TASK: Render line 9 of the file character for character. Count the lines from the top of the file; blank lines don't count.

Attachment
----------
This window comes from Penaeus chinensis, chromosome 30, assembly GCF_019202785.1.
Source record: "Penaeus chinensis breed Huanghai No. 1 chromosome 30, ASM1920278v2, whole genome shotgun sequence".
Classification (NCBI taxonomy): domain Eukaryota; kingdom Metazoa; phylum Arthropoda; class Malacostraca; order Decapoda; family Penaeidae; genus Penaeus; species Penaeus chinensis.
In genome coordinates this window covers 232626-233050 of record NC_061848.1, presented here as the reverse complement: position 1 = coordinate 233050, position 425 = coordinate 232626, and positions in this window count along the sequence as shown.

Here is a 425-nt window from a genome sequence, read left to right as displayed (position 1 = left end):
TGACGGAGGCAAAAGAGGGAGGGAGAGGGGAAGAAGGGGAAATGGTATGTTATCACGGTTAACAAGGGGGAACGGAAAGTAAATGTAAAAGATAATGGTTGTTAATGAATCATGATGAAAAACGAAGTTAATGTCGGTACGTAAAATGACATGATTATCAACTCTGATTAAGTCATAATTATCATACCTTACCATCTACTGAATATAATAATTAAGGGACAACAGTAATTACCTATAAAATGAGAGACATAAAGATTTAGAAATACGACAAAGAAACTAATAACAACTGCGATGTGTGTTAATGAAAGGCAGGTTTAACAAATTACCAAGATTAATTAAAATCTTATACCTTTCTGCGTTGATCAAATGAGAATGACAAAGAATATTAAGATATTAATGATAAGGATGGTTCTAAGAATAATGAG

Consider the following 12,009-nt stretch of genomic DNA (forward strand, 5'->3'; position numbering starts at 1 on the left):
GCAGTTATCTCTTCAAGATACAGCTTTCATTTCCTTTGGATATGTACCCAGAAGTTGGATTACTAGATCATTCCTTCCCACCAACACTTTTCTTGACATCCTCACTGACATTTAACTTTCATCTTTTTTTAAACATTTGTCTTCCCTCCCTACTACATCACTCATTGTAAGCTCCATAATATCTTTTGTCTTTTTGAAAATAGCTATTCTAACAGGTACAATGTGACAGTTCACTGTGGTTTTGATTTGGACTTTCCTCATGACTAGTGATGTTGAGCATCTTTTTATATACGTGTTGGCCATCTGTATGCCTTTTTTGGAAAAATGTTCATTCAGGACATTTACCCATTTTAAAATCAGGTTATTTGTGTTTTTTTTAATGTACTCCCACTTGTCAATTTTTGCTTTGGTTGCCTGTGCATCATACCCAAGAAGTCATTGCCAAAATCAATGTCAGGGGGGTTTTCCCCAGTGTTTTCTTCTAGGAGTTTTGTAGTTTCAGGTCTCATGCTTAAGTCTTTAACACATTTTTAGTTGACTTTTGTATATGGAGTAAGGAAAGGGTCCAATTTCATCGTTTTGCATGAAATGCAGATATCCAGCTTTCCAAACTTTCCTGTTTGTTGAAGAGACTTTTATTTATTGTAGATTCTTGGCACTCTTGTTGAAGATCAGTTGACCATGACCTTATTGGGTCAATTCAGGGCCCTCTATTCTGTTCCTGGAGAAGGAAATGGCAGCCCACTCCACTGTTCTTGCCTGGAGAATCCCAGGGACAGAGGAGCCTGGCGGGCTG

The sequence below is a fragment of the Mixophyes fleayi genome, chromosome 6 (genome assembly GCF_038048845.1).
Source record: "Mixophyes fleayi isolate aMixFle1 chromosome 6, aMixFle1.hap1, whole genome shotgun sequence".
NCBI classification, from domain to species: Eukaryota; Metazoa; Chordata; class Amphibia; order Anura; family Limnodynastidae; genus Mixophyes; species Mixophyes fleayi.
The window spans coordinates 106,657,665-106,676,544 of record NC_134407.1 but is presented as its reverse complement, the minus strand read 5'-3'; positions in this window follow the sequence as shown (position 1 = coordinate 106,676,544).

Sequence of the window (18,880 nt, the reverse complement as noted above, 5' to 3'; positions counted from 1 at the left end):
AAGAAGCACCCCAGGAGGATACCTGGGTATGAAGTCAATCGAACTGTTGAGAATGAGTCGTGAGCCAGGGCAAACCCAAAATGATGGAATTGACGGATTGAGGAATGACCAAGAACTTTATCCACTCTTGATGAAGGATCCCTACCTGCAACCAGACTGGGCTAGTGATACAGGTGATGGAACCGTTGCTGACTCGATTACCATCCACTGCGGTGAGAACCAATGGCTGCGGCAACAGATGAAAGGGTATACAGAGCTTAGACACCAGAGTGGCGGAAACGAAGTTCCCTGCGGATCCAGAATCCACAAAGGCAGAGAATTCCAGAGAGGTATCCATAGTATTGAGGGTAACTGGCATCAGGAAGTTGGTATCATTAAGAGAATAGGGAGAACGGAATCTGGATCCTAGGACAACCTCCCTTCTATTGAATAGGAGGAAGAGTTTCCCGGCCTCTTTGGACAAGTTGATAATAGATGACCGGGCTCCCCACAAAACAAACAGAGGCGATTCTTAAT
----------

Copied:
The sequence below is a fragment of the Mixophyes fleayi genome, chromosome 6 (genome assembly GCF_038048845.1).